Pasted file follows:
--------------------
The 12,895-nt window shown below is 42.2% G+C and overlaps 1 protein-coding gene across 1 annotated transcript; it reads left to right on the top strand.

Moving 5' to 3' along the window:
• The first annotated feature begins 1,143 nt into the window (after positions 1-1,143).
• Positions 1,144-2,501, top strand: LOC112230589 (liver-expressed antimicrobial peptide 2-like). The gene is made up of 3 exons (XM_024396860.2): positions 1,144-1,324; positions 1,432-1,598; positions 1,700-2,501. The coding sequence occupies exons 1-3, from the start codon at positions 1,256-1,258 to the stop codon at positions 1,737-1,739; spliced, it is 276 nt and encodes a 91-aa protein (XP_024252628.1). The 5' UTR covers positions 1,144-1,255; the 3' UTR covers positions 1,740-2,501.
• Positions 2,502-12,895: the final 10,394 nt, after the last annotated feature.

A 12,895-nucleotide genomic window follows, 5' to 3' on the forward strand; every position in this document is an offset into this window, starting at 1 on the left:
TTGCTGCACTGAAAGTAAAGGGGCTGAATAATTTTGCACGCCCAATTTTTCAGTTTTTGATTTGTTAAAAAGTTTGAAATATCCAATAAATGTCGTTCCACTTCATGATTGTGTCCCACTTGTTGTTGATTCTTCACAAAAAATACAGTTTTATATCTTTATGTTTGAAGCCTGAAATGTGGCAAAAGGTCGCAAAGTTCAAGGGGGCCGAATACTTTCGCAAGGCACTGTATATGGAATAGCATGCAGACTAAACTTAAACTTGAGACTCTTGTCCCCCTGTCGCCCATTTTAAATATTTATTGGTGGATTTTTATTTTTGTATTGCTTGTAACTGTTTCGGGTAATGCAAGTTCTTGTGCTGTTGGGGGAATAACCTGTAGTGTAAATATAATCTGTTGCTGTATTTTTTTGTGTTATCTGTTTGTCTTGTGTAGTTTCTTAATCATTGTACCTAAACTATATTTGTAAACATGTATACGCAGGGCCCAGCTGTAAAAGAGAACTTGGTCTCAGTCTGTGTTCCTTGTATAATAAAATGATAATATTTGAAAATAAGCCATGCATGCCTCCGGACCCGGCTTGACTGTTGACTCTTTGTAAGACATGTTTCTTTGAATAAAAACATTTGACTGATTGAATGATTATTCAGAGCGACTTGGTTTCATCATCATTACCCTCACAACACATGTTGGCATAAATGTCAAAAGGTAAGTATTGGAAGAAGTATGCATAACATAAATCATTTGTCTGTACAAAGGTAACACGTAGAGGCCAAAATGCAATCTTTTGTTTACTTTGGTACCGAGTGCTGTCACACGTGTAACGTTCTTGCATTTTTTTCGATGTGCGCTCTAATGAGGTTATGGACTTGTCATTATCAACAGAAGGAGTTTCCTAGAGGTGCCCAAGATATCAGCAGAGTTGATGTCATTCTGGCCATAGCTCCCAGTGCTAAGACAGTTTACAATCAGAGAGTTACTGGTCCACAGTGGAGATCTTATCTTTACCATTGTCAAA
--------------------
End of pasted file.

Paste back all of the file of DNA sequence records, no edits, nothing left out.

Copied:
The 12,895-nt window shown below is 42.2% G+C and overlaps 1 protein-coding gene across 1 annotated transcript; it reads left to right on the top strand.

Moving 5' to 3' along the window:
• The first annotated feature begins 1,143 nt into the window (after positions 1-1,143).
• Positions 1,144-2,501, top strand: LOC112230589 (liver-expressed antimicrobial peptide 2-like). The gene is made up of 3 exons (XM_024396860.2): positions 1,144-1,324; positions 1,432-1,598; positions 1,700-2,501. The coding sequence occupies exons 1-3, from the start codon at positions 1,256-1,258 to the stop codon at positions 1,737-1,739; spliced, it is 276 nt and encodes a 91-aa protein (XP_024252628.1). The 5' UTR covers positions 1,144-1,255; the 3' UTR covers positions 1,740-2,501.
• Positions 2,502-12,895: the final 10,394 nt, after the last annotated feature.

A 12,895-nucleotide genomic window follows, 5' to 3' on the forward strand; every position in this document is an offset into this window, starting at 1 on the left:
TTGCTGCACTGAAAGTAAAGGGGCTGAATAATTTTGCACGCCCAATTTTTCAGTTTTTGATTTGTTAAAAAGTTTGAAATATCCAATAAATGTCGTTCCACTTCATGATTGTGTCCCACTTGTTGTTGATTCTTCACAAAAAATACAGTTTTATATCTTTATGTTTGAAGCCTGAAATGTGGCAAAAGGTCGCAAAGTTCAAGGGGGCCGAATACTTTCGCAAGGCACTGTATATGGAATAGCATGCAGACTAAACTTAAACTTGAGACTCTTGTCCCCCTGTCGCCCATTTTAAATATTTATTGGTGGATTTTTATTTTTGTATTGCTTGTAACTGTTTCGGGTAATGCAAGTTCTTGTGCTGTTGGGGGAATAACCTGTAGTGTAAATATAATCTGTTGCTGTATTTTTTTGTGTTATCTGTTTGTCTTGTGTAGTTTCTTAATCATTGTACCTAAACTATATTTGTAAACATGTATACGCAGGGCCCAGCTGTAAAAGAGAACTTGGTCTCAGTCTGTGTTCCTTGTATAATAAAATGATAATATTTGAAAATAAGCCATGCATGCCTCCGGACCCGGCTTGACTGTTGACTCTTTGTAAGACATGTTTCTTTGAATAAAAACATTTGACTGATTGAATGATTATTCAGAGCGACTTGGTTTCATCATCATTACCCTCACAACACATGTTGGCATAAATGTCAAAAGGTAAGTATTGGAAGAAGTATGCATAACATAAATCATTTGTCTGTACAAAGGTAACACGTAGAGGCCAAAATGCAATCTTTTGTTTACTTTGGTACCGAGTGCTGTCACACGTGTAACGTTCTTGCATTTTTTTCGATGTGCGCTCTAATGAGGTTATGGACTTGTCATTATCAACAGAAGGAGTTTCCTAGAGGTGCCCAAGATATCAGCAGAGTTGATGTCATTCTGGCCATAGCTCCCAGTGCTAAGACAGTTTACAATCAGAGAGTTACTGGTCCACAGTGGAGATCTTATCTTTACCATTGTCAAA